Administration of aerosolized colistin was well tolerated by all patients. During treatment, all patients were closely monitored for possible respiratory adverse reactions, but none of them experienced chest tightness, bronchoconstriction, or apnoea. Only two patients, who had history of chronic obstructive pulmonary disease, received concurrent treatment with inhaled β2 agonist. Only in the patient who died did renal function worsen (baseline serum creatinine increased by 1.4 mg/dl) during aerosolized colistin treatment. This patient, as mentioned above, had a history of polycystic kidney disease and chronic renal failure, and died from septic shock and multiple organ failure. No deterioration in renal function was observed in the other seven patients during colistin treatment. One patient had baseline serum creatinine levels of 5.4 mg/dl, and at the end of colistin treatment serum creatinine had decreased to 4.5 mg/dl. That particular patient was already receiving haemodialysis treatment before the initiation of intravenous or aerosolized colistin.

Of 152 patients who received treatment with intravenous colistin for infections with multidrug-resistant Gram-negative bacteria during the period of study, 55 had received less than 72 hours of intravenous colistin and were excluded from all analyses. Medical records were not available for three patients; in addition, one patient was in the hospital during data collection. Thus, 93 patients were further analyzed. Forty-five of these patients received intravenous colistin for the treatment of nosocomial pneumonia due to Gram-negative bacteria. Survival and clinical cure rates for the infection were better, although not statistically significantly so, in patients with pneumonia who received additional aerosolized colistin than in patients who received only intravenous colistin treatment (survival: 7/8 patients [87.5%] versus 34/45 patients [75.6%], P = 0.41; clinical cure: 7/8 patients [87.5%] versus 30/45 patients [66.7%], P = 0.67).

Discussion

Aerosolized colistin may be an effective adjunctive intervention for the treatment of nosocomial pneumonia due to multidrug-resistant Gram-negative bacteria in patients without cystic fibrosis. Colistin and polymyxin E are old antibiotics; colistin was almost abandoned for many years because of its reported nephrotoxicity and neurotoxicity. This medication was reintroduced into clinical practice just a few years ago, and this resulted mainly from increased resistance rates among Gram-negative bacteria, especially in the ICU setting, and the absence of new and effective alternative therapeutic options [16-18].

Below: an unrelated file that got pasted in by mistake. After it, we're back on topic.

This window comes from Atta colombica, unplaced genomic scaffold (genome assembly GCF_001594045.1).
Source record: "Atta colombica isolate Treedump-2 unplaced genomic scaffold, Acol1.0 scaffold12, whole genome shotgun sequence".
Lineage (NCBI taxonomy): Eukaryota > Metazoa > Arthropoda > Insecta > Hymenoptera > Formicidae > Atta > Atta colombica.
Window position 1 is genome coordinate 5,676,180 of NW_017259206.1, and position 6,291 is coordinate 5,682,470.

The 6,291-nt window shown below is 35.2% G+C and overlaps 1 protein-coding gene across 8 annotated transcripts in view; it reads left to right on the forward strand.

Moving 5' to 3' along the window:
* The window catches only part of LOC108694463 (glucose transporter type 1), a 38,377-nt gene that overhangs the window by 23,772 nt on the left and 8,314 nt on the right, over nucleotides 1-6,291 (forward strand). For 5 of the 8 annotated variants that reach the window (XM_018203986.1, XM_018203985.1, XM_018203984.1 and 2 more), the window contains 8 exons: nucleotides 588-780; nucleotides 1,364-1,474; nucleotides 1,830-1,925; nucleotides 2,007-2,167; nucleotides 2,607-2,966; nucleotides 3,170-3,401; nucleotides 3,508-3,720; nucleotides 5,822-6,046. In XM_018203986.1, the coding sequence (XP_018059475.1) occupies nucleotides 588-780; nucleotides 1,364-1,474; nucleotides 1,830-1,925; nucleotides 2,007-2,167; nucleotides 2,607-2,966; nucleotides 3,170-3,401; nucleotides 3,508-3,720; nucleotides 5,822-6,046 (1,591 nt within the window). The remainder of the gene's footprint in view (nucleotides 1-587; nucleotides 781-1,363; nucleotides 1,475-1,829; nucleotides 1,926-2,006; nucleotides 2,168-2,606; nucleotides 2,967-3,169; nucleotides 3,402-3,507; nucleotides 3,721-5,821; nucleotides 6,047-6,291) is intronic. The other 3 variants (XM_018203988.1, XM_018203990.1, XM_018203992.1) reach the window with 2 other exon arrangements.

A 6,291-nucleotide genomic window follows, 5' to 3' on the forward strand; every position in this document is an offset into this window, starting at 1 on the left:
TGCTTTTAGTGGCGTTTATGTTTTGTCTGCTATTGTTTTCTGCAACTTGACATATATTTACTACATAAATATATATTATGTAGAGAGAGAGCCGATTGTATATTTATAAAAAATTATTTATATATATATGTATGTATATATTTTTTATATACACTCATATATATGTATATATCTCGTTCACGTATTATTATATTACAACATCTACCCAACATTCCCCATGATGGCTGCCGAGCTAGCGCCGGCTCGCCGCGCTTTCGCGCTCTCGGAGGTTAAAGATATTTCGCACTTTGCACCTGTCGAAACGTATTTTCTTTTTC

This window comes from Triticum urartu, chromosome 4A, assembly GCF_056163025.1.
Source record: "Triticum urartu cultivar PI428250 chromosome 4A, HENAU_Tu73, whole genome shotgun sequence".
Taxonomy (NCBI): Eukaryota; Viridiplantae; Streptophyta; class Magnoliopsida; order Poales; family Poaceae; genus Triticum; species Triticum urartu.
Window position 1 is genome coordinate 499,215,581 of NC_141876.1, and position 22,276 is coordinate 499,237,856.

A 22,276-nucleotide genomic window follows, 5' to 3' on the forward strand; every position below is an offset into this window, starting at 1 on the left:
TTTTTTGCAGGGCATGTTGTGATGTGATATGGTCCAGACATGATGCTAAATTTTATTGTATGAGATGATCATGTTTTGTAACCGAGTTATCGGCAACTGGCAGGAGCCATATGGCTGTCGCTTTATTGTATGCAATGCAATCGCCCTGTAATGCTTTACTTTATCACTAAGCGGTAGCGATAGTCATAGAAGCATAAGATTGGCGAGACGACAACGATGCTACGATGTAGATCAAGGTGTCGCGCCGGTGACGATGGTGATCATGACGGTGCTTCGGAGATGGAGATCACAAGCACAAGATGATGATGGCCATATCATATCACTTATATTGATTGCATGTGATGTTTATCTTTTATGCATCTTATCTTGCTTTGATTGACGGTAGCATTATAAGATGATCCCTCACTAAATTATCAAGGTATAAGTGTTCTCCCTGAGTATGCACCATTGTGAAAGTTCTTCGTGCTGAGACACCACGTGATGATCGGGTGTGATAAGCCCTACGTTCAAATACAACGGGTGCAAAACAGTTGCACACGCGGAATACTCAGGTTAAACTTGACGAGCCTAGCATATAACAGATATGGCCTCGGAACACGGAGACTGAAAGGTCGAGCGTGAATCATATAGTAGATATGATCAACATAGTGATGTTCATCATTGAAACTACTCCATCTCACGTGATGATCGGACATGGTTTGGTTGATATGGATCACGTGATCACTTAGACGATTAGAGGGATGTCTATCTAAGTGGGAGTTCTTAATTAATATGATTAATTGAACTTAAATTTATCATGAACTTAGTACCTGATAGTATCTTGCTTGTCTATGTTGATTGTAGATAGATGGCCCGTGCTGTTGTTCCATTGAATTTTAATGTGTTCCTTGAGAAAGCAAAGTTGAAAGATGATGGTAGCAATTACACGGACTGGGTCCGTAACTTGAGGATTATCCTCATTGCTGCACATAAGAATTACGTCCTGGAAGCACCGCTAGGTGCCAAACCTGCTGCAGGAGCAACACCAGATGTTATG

The idea of using colistin or polymyxin B (which belongs to the same group of antibiotics, and has similar antimicrobial spectrum, usage indications and toxicities as colistin) in the nebulized form for the management of pneumonia due to Gram-negative bacteria is not new. In 1963, Pino and coworkers [19] used aerosolized colistin in patients with pulmonary suppurations. A few years later, Marschke and Sarauw [20] reported two cases of pneumonia due to P aeruginosa strains in patients with underlying bronchiectasis and chronic bronchitis, in which polymyxin B was given by inhalation. Both patients experienced dyspnoea due to airway obstruction. Recently, aerosolized colistin was used successfully to treat and prevent pneumonia caused by P aeruginosa in patients with human immunodeficiency syndrome and in patients with nosocomial pneumonia and tracheobronchitis [21-23].

There is extensive experience with administration of aerosolized colistin to patients with cystic fibrosis, in whom this type of treatment is used to prevent or treat lung infections with P aeruginosa strains. Notably, studies found that nebulized colistin reduced the number of relapses of lung infections and subsequently the decline in lung function among patients with cystic fibrosis [24-27].

The pharmacokinetic properties and dosing strategies of aerosolized colistin are not well defined. Whether the various forms of colistin used for inhalation therapy (e.g. dry powder formulation for inhalation, colistin solutions for nebulization) or the different types of nebulizing systems influence the effectiveness and safety of colistin remains to be determined [28-31].

Adverse effects of aerosolized colistin or polymyxin B are a major concern; potential adverse effects include bronchoconstriction, chest tightness and apnoea due to neuromuscular blockade. One study conducted in 58 children with cystic fibrosis who received nebulized colistin for the treatment of lung infections [32] reported that 20 of them experienced a decrease in forced expiratory volume in 1 s by greater than 10% from baseline. In addition, another study [33] found that 35 out of 46 adult patients with cystic fibrosis who also received nebulized colistin for lung infection developed chest tightness. However, treatment with inhaled β2 agonists before the initiation of aerosolized colistin was able to prevent the development of such side effects in the respiratory system. Another significant concern regarding the use of aerosolized colistin for the treatment of nosocomial pneumonia is dissemination of multidrug-resistant bacteria through nebulizer devices [34,35]. However, this potential problem could be eliminated by strict use of appropriate infection control guidelines by medical and nursing hospital staff.